001: “Spellbound”

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Well here we are! It’s been a long time coming – the first instalment of Tales From The Border. Thank you for waiting. I’ll be putting out material fairly regularly now, with a new comic strip at least once a month. So there’s lots more coming soon.

Emily Brontë first entered my life about four months ago, when I read Wuthering Heights. It completely absorbed my world for a week, and I count it now among the very best novels I’ve ever read. It is one of the most emotionally brutal narratives I’ve witnessed in any artistic medium. The sheer degradation and horror that Heathcliff enforces on everyone else in the story marks the landscapes that surrounds them forever. Many have seen him as a romantic hero, but there is nothing romantic in what he does. Rather, he is THE Gothic villain, a vampiric presence who perverts and destroys all of those around him.

As much as Heathcliff and Cathy absorbed me, what truly entranced me was the Yorkshire landscape. I actually started reading the novel partly because I was living in York at the time and would be leaving to go to Dundee in Scotland. I carried that book everywhere with me, thumbing through pages and witnessing the country that it so perfectly captured. I got to witness much of the landscape Brontë wrote about when my Dad and I drove up to Dundee.

One day I would love to create my own interpretation of this incredible story; for now, though, I wanted to adapt something shorter by Brontë. Many people will only have read Wuthering Heights, which is a shame because her poetry is just as moving and compelling. I found “Spellbound” in an anthology of folk horror poems called Folk Horror Revival: Corpse Roads (an excellent anthology that I highly recommend). This collection very much informed my interpretation of Brontë’s eerie text. The weirdness, the creepiness of the countryside was something I wanted to capture here. The more my artistic identity forms, the more this theme seems to be of central concern to my work. The landscape, particularly the wild, beautiful, terrifying landscape of rural England, entrances me in both it’s mythic potency and it’s strange folklore.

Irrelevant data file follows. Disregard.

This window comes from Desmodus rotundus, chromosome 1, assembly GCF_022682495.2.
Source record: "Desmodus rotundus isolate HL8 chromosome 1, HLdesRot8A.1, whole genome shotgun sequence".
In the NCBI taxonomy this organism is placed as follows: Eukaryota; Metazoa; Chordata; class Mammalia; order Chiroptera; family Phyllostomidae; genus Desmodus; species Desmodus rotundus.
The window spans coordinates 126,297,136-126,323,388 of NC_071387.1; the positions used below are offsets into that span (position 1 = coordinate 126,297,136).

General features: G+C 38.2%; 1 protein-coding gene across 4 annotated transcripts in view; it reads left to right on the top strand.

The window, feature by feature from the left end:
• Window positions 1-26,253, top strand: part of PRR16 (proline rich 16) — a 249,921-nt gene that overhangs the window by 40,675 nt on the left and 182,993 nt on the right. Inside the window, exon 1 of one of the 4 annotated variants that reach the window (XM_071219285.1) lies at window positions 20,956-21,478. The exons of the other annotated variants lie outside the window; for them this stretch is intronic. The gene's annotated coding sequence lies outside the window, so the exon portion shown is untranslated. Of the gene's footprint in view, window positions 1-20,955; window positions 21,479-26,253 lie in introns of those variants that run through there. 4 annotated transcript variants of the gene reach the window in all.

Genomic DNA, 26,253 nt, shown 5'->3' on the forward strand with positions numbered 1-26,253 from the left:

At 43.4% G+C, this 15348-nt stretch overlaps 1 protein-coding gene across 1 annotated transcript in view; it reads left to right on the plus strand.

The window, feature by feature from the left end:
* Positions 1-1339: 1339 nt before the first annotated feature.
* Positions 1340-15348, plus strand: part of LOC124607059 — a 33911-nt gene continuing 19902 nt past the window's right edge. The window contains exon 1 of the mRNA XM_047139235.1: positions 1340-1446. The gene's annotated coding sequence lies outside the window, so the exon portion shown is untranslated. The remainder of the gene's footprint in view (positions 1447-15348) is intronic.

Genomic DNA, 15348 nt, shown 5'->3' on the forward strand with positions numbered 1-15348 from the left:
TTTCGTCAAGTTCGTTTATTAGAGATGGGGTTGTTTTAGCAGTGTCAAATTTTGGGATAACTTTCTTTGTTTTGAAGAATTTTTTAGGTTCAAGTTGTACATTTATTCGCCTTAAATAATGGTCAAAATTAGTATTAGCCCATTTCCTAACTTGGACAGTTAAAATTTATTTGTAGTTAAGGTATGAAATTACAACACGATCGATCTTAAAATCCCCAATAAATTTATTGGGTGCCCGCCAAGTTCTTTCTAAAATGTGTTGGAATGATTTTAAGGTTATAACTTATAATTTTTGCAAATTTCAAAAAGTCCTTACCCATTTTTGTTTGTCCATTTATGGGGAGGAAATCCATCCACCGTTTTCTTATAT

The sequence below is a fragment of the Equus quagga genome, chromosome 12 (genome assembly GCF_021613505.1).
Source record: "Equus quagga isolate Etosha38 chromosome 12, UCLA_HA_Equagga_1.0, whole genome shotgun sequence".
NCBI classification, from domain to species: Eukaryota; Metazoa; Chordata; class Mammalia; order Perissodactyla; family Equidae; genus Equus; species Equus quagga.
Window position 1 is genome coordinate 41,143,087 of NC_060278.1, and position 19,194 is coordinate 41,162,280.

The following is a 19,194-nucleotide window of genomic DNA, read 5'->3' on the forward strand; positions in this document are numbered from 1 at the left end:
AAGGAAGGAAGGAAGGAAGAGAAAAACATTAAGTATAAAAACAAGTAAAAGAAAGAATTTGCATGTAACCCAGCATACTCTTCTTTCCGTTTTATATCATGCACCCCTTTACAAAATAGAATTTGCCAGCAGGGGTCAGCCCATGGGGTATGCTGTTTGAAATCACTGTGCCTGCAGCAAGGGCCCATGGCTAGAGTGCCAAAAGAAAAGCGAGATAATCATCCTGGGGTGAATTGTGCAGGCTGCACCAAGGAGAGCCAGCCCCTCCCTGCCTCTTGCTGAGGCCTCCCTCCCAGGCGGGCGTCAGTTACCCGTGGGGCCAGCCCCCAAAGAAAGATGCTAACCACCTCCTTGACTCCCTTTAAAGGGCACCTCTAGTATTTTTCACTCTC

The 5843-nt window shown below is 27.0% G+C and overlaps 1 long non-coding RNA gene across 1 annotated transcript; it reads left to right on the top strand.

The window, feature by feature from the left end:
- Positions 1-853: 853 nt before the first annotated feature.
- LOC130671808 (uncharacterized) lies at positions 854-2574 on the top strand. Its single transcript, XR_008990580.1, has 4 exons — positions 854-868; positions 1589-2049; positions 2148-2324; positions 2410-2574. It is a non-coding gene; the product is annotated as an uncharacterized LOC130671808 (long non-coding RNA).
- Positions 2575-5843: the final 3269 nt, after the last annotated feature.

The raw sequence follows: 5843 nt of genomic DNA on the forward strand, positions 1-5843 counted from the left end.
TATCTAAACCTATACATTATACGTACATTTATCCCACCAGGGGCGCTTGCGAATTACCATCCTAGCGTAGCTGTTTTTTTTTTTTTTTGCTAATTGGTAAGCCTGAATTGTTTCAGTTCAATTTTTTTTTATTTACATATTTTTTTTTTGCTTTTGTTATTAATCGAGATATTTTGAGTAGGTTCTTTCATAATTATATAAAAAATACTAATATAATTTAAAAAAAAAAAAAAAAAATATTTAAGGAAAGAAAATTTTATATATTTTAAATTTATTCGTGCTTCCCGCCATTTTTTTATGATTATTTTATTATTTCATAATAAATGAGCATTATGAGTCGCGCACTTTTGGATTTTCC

Fittingly, I listened to quite a few albums centered on folk horror whilst illustrating this adaptation. Of particular inspiration was the A Year in the Country project, created by Stephen Prince, many of who’s releases are available on Spotify. A track that really enthralled me, and was played on repeat was “The Abney Ritual” by Bare Bones, from the release The Forest / The Wald. Check it out:

In addition to this wonderful album, I listened (as I often do) to the wonderful scores of Nick Cave and Warren Ellis. Their scores for the films The Assassination of Jesse James by the Coward Robert Ford and The Road featured heavily this time around.

Anyway, those were just a few notes on the inception of “Spellbound.” Thank you for stopping by and reading this instalment of Tales From The Border. Please leave a comment if you’re so inclined; I would love to hear what you all think, good or bad! I’ll be back soon with a new strip for you folks. Stay tuned.

-Andrew Sztehlo.

Originally published 2nd November 2018.

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